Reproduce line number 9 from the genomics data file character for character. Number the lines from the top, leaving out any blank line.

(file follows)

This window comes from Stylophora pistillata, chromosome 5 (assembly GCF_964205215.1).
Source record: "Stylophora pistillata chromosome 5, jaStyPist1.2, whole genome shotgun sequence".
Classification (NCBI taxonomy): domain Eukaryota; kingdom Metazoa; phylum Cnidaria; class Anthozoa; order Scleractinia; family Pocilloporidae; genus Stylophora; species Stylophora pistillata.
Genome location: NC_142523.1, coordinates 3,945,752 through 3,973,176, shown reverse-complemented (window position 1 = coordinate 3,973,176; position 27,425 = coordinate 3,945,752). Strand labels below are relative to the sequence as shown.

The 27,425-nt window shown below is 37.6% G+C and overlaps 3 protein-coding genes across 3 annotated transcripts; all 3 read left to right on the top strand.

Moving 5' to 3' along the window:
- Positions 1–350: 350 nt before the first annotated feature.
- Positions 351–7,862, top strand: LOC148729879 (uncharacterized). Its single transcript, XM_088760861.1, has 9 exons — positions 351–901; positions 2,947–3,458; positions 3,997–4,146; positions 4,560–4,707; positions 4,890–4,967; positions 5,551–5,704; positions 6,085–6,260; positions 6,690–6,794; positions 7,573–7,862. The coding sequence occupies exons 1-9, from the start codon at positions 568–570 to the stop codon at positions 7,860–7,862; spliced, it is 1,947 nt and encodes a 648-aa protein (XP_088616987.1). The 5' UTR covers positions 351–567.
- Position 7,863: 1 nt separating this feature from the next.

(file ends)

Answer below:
- Position 7,863: 1 nt separating this feature from the next.